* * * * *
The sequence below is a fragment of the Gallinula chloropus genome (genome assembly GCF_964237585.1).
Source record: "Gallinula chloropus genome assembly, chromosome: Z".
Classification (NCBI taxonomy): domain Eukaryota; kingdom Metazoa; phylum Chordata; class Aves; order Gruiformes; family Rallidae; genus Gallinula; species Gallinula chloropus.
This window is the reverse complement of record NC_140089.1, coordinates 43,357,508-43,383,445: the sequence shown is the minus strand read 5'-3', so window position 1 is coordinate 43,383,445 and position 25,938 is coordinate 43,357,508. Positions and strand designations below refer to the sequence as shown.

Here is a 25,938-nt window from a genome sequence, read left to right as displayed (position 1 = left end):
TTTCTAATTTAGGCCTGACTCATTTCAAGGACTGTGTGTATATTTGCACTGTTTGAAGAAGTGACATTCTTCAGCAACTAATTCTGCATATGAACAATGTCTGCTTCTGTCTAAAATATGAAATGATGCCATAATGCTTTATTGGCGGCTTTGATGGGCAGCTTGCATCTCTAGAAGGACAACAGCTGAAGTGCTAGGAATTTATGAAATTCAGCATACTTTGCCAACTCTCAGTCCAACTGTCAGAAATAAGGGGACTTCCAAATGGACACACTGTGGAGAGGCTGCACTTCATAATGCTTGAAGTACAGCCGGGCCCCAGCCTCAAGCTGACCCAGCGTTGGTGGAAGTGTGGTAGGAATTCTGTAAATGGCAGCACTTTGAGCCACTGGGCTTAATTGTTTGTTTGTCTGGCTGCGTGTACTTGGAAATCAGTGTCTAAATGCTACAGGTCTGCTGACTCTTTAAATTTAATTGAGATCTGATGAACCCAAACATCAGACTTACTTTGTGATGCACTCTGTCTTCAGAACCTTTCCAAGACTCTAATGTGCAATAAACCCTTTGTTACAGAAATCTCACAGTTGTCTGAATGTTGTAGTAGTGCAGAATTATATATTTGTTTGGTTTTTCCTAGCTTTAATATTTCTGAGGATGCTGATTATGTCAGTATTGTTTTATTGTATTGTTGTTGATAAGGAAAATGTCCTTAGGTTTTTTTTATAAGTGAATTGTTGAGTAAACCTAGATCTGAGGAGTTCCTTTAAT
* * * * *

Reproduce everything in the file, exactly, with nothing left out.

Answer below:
The sequence below is a fragment of the Gallinula chloropus genome (genome assembly GCF_964237585.1).
Source record: "Gallinula chloropus genome assembly, chromosome: Z".
Classification (NCBI taxonomy): domain Eukaryota; kingdom Metazoa; phylum Chordata; class Aves; order Gruiformes; family Rallidae; genus Gallinula; species Gallinula chloropus.
This window is the reverse complement of record NC_140089.1, coordinates 43,357,508-43,383,445: the sequence shown is the minus strand read 5'-3', so window position 1 is coordinate 43,383,445 and position 25,938 is coordinate 43,357,508. Positions and strand designations below refer to the sequence as shown.

Here is a 25,938-nt window from a genome sequence, read left to right as displayed (position 1 = left end):
TTTCTAATTTAGGCCTGACTCATTTCAAGGACTGTGTGTATATTTGCACTGTTTGAAGAAGTGACATTCTTCAGCAACTAATTCTGCATATGAACAATGTCTGCTTCTGTCTAAAATATGAAATGATGCCATAATGCTTTATTGGCGGCTTTGATGGGCAGCTTGCATCTCTAGAAGGACAACAGCTGAAGTGCTAGGAATTTATGAAATTCAGCATACTTTGCCAACTCTCAGTCCAACTGTCAGAAATAAGGGGACTTCCAAATGGACACACTGTGGAGAGGCTGCACTTCATAATGCTTGAAGTACAGCCGGGCCCCAGCCTCAAGCTGACCCAGCGTTGGTGGAAGTGTGGTAGGAATTCTGTAAATGGCAGCACTTTGAGCCACTGGGCTTAATTGTTTGTTTGTCTGGCTGCGTGTACTTGGAAATCAGTGTCTAAATGCTACAGGTCTGCTGACTCTTTAAATTTAATTGAGATCTGATGAACCCAAACATCAGACTTACTTTGTGATGCACTCTGTCTTCAGAACCTTTCCAAGACTCTAATGTGCAATAAACCCTTTGTTACAGAAATCTCACAGTTGTCTGAATGTTGTAGTAGTGCAGAATTATATATTTGTTTGGTTTTTCCTAGCTTTAATATTTCTGAGGATGCTGATTATGTCAGTATTGTTTTATTGTATTGTTGTTGATAAGGAAAATGTCCTTAGGTTTTTTTTATAAGTGAATTGTTGAGTAAACCTAGATCTGAGGAGTTCCTTTAAT